ICoRD'13 pp 939-950 | Cite as

Optimization of the Force Feedback of a Dishwasher Door Putting the Human in the Design Loop

  • Guilherme  Phillips Furtado
  • Francesco Ferrise
  • Serena Graziosi
  • Monica Bordegoni
Conference paper
Part of the Lecture Notes in Mechanical Engineering book series (LNME)


The aim of the research work described in the paper is to enable designers to optimize the force feedback of a dishwasher door, in order to improve the user experience with the product at the moment of purchase. This is obtained by allowing the user to test the product since the beginning of the design process through the use of interactive Virtual Prototypes based on haptic technologies. A commercially available dishwasher is used as case study. The mechanical system producing the force feedback is modeled in a multi-domain simulation environment, and in parallel a parameterized simplified simulation is made available to the user through a force feedback haptic device. That feedback can be easily modified on user’s requests and the desired behavior can be sent back to the multi-domain simulation, which optimizes the system to behave in the desired way. How to correctly involve humans into the proposed design framework is also discussed, highlighting their key role in determining product characteristics.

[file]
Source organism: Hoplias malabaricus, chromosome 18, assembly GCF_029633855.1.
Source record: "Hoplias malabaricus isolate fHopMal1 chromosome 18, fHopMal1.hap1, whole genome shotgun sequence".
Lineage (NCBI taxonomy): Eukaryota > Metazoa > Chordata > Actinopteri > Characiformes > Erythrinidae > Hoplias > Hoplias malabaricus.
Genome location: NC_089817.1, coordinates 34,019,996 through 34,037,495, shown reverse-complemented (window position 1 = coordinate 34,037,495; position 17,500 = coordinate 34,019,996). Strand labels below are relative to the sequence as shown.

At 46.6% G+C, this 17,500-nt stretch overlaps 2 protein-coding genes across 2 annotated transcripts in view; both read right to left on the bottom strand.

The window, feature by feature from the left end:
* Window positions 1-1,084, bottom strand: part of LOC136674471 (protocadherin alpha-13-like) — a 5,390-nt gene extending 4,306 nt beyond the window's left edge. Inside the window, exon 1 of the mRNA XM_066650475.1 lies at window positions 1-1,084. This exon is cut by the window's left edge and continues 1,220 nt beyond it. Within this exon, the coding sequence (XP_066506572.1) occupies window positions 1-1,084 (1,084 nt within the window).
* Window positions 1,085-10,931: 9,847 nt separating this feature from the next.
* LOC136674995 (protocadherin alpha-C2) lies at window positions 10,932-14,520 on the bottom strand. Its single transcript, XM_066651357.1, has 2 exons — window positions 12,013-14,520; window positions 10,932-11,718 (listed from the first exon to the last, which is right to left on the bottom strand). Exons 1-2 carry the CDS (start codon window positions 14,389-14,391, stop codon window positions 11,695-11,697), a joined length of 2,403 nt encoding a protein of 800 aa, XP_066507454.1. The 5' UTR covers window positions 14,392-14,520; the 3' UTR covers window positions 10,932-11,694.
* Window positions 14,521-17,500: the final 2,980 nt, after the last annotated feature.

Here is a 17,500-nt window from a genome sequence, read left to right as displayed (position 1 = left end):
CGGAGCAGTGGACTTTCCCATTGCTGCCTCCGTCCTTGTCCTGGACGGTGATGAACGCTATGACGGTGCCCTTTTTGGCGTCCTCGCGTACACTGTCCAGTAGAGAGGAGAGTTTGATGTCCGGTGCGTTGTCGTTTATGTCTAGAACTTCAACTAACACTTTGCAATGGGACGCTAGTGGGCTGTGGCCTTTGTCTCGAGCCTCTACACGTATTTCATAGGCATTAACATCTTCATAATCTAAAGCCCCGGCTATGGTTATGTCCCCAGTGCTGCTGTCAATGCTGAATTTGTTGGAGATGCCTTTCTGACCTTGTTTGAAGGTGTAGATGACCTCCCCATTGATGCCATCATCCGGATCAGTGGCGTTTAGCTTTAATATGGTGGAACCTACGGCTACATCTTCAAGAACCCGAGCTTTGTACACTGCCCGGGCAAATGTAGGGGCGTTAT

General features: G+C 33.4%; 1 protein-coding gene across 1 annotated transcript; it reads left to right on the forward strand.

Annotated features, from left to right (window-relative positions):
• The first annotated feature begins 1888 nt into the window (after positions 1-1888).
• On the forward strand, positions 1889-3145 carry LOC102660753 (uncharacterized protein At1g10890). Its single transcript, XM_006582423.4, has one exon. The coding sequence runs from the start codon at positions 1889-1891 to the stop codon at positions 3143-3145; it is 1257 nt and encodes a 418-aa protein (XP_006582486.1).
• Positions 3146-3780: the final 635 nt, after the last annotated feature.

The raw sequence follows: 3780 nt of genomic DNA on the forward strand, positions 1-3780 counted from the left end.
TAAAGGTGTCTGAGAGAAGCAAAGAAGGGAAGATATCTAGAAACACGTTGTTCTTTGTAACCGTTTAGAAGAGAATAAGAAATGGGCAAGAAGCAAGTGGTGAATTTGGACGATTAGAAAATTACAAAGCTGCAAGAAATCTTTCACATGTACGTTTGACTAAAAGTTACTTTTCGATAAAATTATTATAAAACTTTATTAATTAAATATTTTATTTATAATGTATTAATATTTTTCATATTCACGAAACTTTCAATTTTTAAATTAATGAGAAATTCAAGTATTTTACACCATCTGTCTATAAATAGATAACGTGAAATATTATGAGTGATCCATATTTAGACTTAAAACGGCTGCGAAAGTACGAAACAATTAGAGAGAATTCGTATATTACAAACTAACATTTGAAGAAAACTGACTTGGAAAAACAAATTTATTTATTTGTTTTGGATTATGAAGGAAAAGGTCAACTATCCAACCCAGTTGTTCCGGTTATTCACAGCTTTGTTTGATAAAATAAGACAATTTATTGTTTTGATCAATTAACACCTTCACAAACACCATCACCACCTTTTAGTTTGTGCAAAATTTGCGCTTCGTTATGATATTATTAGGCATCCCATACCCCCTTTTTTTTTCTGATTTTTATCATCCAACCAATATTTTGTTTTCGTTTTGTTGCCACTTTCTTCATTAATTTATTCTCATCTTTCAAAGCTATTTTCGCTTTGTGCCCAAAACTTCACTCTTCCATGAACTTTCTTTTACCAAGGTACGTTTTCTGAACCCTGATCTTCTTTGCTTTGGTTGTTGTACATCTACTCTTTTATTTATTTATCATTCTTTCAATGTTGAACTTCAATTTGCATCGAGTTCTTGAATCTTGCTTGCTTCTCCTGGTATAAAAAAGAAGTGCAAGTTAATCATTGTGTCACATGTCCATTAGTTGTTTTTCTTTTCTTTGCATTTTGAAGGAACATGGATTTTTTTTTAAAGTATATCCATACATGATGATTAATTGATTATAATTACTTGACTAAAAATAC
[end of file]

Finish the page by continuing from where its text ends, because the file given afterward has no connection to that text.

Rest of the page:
Virtual prototyping Product virtualization Human in the loop Product design 



The authors would like to thank the Indesit Company, and in particular Eng. Dino Bongini, for providing the case study and the feedback during the development of the case study.


  1. 1.
    Norman DA (2003) Emotional design: why we love (or hate) everyday things. Basic BooksGoogle Scholar
  2. 2.
    Neff J (2000) Product scents hide absence of true innovation. Advertising Age 7:22Google Scholar
  3. 3.
    Spence C, Gallace A (2001) Multisensory design: reaching out to touch the consumer. Psychol Mark 28(3):267–308CrossRefGoogle Scholar
  4. 4.
    Meyer C, Schwager A (2007) Understanding customer experience. Harvard Bus Rev 117–126Google Scholar
  5. 5.
    Veryzer RW (2005) The roles of marketing and industrial design in discontinuous new product development. J Prod Innov Manage 22(1):22–41CrossRefGoogle Scholar